In this Book

Chasing Phantoms
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summary
Although a report by the congressionally mandated Commission on the Prevention of Weapons of Mass Destruction, Proliferation, and Terrorism concluded that biological or nuclear weapons were very likely to be unleashed in the years soon after 2001, what Americans actually have experienced are relatively low-tech threats. Yet even under a new administration, extraordinary domestic and international policies enacted by the U.S. government in the wake of 9/11 remain unchanged. Political scientist and former FBI consultant Michael Barkun argues that a nonrational, emotion-driven obsession with dangers that cannot be seen has played and continues to play an underrecognized role in sustaining the climate of fear that drives the U.S. war on terror.

Table of Contents

  1. Cover
  2. pp. 1-1
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  1. Title Page, Copyright Page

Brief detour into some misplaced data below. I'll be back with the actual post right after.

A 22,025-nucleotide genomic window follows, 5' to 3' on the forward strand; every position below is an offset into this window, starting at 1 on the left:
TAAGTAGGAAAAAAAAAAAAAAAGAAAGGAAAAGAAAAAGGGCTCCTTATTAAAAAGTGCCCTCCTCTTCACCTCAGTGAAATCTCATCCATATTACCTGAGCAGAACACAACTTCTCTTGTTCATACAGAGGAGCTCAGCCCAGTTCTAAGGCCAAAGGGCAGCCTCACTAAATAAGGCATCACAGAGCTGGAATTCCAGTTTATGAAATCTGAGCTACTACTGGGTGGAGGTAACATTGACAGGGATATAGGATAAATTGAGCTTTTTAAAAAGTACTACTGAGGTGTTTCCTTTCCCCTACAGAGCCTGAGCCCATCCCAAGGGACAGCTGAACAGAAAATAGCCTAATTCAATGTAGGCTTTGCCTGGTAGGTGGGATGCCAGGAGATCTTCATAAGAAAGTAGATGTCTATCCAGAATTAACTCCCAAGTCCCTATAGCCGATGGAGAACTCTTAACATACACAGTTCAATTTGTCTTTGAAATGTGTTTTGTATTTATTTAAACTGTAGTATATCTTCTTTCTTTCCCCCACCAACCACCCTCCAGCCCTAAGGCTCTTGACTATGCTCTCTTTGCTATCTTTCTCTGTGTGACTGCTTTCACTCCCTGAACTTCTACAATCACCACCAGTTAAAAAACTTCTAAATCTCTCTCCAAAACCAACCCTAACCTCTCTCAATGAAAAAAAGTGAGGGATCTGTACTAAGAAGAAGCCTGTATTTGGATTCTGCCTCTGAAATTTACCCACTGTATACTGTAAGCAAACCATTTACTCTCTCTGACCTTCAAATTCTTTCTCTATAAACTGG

2. pp. 2-7
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  1. Contents
  2. pp. vii-viii
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  1. Preface
  2. pp. ix-xvi
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  1. Acknowledgments
  2. pp. xvii-xviii
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  1. ONE: INVISIBLE DANGERS
  2. pp. 1-18
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  1. TWO: DISASTER AND TERRORISM
  2. pp. 19-36
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  1. THREE: MAKING THE INVISIBLE VISIBLE: Reverse Transparency and Privacy
  2. pp. 37-54
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  1. FOUR: HURRICANE KATRINA, UNSEEN DANGERS, AND THE ALL-HAZARDS POLICY
  2. pp. 55-67
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  1. FIVE: THE IMAGERY OF THE LANDSCAPE OF FEAR
  2. pp. 68-81
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  1. SIX: UNSEEN DANGERS AS DEFILEMENTS
  2. pp. 82-95
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  1. SEVEN: TWO MODELS OF NONRATIONAL ACTION
  2. pp. 96-118
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  1. EIGHT: EXPERTS, NARRATIVES, AND THE PUBLIC
  2. pp. 119-139
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  1. Epilogue
  2. pp. 140-154
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  1. Notes
  2. pp. 155-166
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  1. Bibliography
  2. pp. 167-180
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  1. Index
  2. pp. 181-184
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